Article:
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FCC Cites Online Retailers for Marketing Illegal Jamming Devices

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Released: October 5, 2011

Federal Communications Commission

News Media Information 202-418-0500

445 12th Street, S.W.


Washington, D.C. 20554

TTY: 1-888-835-5322

This is an unofficial announcement of Commission action. Release of the full text of a Commission order constitutes official action.
See MCI v. FCC. 515 F 2d 385 (D.C. Circ 1974).



October 5, 2011

David Fiske (202) 418-0513



Washington, D.C. The FCC Enforcement Bureau has issued 20 enforcement actions against online
retailers in 12 states for illegally marketing more than 200 uniquely-described models of cell phone
jammers, GPS jammers, Wi-Fi jammers, and similar signal jamming devices. These devices have the
capacity to prevent, block, or otherwise interfere with authorized radio communications in violation of
section 302(b) of the Communications Act and sections 2.803 and 15.201(b) of the Commission's rules.
The Enforcement Bureau's actions are intended to warn retailers and potential purchasers that
marketing, selling, or using signal jamming devices in the U.S. is illegal and that the FCC will vigorously
prosecute these violations.
Enforcement Bureau Chief Michele Ellison said, "Our actions should send a strong message to
retailers of signal jamming devices that we will not tolerate continued violations of federal law. Jamming
devices pose significant risks to public safety and can have unintended and sometimes dangerous
consequences for consumers and first responders."
In the Omnibus Citation and Order, the Bureau emphasized that because signal jamming devices
work by indiscriminately interrupting or interfering with communications, the use of a jamming device in
a classroom, theater, church, restaurant, or other public place could prevent someone in the vicinity of the
jammer from making an emergency call to 9-1-1, the police, a fire department, or a family member in
Accordingly, the Bureau directed each online retailer to take immediate steps to cease marketing
signal jamming devices to consumers in the United States and its territories. Such steps may include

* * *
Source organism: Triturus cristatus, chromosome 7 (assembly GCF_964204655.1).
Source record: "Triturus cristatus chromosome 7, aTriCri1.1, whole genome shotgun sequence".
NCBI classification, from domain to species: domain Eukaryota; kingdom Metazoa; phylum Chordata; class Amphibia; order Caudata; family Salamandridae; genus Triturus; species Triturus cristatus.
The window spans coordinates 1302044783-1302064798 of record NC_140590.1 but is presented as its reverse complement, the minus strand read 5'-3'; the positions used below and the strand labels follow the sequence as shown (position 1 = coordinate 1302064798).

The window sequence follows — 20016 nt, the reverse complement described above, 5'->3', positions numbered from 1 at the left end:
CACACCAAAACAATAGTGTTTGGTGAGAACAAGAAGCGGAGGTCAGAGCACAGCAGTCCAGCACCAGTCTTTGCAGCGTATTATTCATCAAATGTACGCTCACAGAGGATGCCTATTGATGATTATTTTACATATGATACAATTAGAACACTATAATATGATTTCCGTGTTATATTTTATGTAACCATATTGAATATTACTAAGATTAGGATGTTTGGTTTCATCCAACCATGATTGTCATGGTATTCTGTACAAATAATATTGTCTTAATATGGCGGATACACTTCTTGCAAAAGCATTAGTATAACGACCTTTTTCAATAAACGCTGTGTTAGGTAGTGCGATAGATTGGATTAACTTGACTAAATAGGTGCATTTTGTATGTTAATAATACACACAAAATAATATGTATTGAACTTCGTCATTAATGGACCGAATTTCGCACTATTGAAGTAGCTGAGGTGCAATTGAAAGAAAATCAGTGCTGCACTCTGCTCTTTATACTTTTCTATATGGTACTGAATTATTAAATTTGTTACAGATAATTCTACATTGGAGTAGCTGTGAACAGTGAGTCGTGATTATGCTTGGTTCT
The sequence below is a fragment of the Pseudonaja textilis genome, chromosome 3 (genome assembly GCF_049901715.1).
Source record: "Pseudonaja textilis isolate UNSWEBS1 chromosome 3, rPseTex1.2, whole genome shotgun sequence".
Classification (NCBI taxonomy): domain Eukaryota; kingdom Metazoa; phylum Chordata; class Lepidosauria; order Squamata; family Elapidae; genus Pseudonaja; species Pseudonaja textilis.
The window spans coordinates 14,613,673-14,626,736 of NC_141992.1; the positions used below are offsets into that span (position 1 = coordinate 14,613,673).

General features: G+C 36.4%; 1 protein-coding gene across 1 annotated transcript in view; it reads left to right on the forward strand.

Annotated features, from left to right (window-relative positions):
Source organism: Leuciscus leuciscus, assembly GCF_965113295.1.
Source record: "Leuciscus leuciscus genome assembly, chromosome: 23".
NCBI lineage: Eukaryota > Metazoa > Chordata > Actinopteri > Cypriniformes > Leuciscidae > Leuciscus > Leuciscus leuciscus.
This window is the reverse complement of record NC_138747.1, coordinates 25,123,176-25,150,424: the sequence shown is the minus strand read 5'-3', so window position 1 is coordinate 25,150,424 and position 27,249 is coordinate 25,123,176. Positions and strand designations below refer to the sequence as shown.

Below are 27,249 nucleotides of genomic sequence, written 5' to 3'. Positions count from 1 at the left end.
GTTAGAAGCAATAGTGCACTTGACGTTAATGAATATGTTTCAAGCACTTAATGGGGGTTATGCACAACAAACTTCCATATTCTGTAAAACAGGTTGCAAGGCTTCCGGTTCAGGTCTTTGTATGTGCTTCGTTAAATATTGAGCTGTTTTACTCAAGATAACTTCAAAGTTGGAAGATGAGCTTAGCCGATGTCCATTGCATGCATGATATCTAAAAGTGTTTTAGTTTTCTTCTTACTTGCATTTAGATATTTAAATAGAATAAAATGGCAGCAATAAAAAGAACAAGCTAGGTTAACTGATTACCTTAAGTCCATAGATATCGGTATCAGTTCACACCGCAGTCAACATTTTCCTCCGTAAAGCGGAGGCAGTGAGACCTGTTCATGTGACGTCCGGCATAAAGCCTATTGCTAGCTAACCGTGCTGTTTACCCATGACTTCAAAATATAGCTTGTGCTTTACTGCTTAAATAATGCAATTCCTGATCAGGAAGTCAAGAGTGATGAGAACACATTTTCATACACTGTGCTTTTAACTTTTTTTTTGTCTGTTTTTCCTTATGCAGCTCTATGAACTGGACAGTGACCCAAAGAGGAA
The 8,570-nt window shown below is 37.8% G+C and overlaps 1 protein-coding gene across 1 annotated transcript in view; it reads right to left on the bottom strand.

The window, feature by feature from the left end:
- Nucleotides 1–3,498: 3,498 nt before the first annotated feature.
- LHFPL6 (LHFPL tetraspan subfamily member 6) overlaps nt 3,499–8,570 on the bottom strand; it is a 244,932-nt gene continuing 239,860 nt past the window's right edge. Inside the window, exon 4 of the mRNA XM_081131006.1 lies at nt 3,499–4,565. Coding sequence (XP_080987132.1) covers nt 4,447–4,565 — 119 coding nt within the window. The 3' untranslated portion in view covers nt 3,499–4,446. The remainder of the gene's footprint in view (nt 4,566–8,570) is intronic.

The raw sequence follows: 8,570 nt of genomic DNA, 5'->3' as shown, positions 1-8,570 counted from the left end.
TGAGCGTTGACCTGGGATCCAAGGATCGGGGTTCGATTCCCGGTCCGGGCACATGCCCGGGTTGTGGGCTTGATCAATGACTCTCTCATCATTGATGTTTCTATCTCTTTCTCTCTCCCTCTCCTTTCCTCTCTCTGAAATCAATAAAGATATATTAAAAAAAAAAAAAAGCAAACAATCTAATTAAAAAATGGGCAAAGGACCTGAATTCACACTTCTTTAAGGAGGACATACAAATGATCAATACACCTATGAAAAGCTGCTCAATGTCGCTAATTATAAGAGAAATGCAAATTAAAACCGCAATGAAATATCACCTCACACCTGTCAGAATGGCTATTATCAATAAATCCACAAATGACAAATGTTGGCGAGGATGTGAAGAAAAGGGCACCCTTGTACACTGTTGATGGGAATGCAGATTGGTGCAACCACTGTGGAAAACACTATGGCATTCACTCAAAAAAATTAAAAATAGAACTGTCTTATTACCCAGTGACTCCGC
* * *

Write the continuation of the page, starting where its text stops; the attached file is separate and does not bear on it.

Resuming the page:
removing the illegal signal jamming devices from online display, expressly excluding consumers in the
United States as potential customers, and declining to sell signal jamming devices or complete any sales
transaction to consumers in the United States.
In a Request for Information attached to the Omnibus Citation, the Bureau also ordered the online
retailers to provide information about their signal jammer suppliers, distribution channels, and
salesincluding the manufacturer of each illegal signal jamming device, the websites that the online
retailer has used to market the devices in the United States or its territories, and the corrective actions the
online retailer has taken or will take to comply with federal law prohibiting the marketing and sale of
jamming devices.
Because these enforcement actions were taken against retailers who are not otherwise regulated
by the Commission, the Communications Act requires the Commission to first issue a "citation"
describing the violation and warning against future misconduct. The Omnibus Citation and Order
emphasized that a second violation could lead to monetary penalties of $16,000 to $112,500.

The Omnibus Citation and Order also noted, for example, that a separate penalty could be
imposed for each jamming device sold or each day on which a jamming device is marketed, and that
additional violations could result in the seizure of equipment and imprisonment.
Ellison said, "We expect that these retailers will take immediate steps to ensure future
compliance. If they continue to offer jammers to consumers in the U.S., we will work closely with our
law enforcement partners to prosecute them to the full extent of the law. Consumers deserve no less."
The Enforcement Bureau has taken several actions against retailers and users of jamming devices,
and in February of this year, released two Enforcement Advisories as part of its "outreach, educate, and
enforce" approach to preventing the spread of these illegal devices. (See Retailer Advisory, available at; and Consumer Advisory, available at
The signal jamming devices listed in the Omnibus Citation and Order include GPS blockers for
vehicles, high-tech signal blockers with remote control capabilities, jammers disguised as paintings and
cigarette packs, and other small, easily-concealable cell phone jammers, as well as high-powered
industrial jammers that have the potential to disrupt radio signals in areas as large as a football field.
In addition, the signal jammers offered by the online retailers claim to target a wide variety of
frequencies, services, and technologies.
The full text of the Omnibus Citation and Order is available at:
In order to help answer consumer questions about signal jammers, the Enforcement Bureau has
published Frequently Asked Questions on GPS, Wi-Fi and Cell Phone Jammers, available on the FCC's
Jammer Enforcement webpage, at
To file a complaint alerting the FCC's Enforcement Bureau to illegal cell, GPS, or other
jamming devices, please visit, or call 1-888-CALL-FCC (1-888-
225-5322) voice or 1-888-TELL-FCC (1-888-835-5322) TTY.
For further information, contact John D. Poutasse, Acting Chief, Spectrum Enforcement Division,
Enforcement Bureau, or Daudeline Meme, Assistant Chief, Spectrum Enforcement Division, Enforcement
Bureau, at (202) 418-1160 or at


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